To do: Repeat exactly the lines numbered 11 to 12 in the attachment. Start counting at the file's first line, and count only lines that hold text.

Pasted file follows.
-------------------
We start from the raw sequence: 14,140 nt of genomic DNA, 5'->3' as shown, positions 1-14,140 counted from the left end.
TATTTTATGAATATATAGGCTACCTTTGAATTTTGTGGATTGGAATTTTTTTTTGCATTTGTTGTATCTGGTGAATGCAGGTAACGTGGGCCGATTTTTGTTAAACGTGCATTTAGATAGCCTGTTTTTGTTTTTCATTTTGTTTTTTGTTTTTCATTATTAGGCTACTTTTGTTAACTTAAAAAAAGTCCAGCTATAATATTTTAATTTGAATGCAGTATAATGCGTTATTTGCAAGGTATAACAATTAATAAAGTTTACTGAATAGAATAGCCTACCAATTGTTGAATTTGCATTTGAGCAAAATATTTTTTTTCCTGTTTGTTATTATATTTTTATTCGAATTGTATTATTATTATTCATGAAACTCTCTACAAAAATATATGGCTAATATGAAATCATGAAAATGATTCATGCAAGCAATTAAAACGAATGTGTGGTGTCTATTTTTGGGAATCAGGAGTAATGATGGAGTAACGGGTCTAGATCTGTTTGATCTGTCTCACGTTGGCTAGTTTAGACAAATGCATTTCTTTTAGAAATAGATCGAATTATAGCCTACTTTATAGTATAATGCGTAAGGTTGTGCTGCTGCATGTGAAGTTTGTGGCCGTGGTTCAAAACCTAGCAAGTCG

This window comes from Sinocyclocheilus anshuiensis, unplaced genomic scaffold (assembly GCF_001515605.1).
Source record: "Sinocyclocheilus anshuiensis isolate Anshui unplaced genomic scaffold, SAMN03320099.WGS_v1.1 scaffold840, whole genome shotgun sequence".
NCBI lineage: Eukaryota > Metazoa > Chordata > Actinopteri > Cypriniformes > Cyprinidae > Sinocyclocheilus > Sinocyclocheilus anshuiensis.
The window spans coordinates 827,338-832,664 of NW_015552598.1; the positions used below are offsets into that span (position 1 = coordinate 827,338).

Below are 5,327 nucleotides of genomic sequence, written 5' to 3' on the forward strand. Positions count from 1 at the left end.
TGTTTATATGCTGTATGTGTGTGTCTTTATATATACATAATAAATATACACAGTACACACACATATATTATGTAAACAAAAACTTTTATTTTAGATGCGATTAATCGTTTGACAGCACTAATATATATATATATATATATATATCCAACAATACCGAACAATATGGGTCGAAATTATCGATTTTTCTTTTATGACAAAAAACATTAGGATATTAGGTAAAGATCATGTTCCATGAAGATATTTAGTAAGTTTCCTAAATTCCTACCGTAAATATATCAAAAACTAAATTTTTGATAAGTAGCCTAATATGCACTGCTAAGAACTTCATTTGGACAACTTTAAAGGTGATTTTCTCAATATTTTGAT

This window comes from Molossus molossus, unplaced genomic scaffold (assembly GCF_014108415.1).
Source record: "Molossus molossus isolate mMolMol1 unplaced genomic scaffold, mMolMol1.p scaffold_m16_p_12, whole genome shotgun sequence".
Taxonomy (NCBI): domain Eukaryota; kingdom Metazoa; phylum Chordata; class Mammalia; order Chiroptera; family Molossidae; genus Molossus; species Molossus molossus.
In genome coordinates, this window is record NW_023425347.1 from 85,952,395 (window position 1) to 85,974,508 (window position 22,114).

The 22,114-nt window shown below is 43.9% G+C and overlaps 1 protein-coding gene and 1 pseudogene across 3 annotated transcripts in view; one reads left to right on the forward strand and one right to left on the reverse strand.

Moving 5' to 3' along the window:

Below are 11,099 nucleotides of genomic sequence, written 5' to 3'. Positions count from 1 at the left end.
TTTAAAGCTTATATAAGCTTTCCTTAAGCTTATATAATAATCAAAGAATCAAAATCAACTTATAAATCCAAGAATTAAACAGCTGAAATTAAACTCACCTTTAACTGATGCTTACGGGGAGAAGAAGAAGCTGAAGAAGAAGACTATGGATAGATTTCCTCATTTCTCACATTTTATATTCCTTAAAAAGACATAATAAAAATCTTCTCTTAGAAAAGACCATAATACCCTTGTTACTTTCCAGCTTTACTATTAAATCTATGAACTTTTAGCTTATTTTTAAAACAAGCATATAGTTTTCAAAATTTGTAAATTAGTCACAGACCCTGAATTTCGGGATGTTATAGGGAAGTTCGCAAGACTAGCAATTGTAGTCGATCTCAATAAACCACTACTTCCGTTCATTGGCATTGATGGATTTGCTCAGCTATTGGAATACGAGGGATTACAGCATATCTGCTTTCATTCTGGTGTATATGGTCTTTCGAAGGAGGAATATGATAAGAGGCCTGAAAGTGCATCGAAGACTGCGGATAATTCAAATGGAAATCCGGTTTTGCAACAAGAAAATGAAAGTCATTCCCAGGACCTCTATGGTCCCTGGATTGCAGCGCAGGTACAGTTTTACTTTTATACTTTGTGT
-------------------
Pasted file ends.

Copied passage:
Taxonomy (NCBI): domain Eukaryota; kingdom Metazoa; phylum Chordata; class Mammalia; order Chiroptera; family Molossidae; genus Molossus; species Molossus molossus.
In genome coordinates, this window is record NW_023425347.1 from 85,952,395 (window position 1) to 85,974,508 (window position 22,114).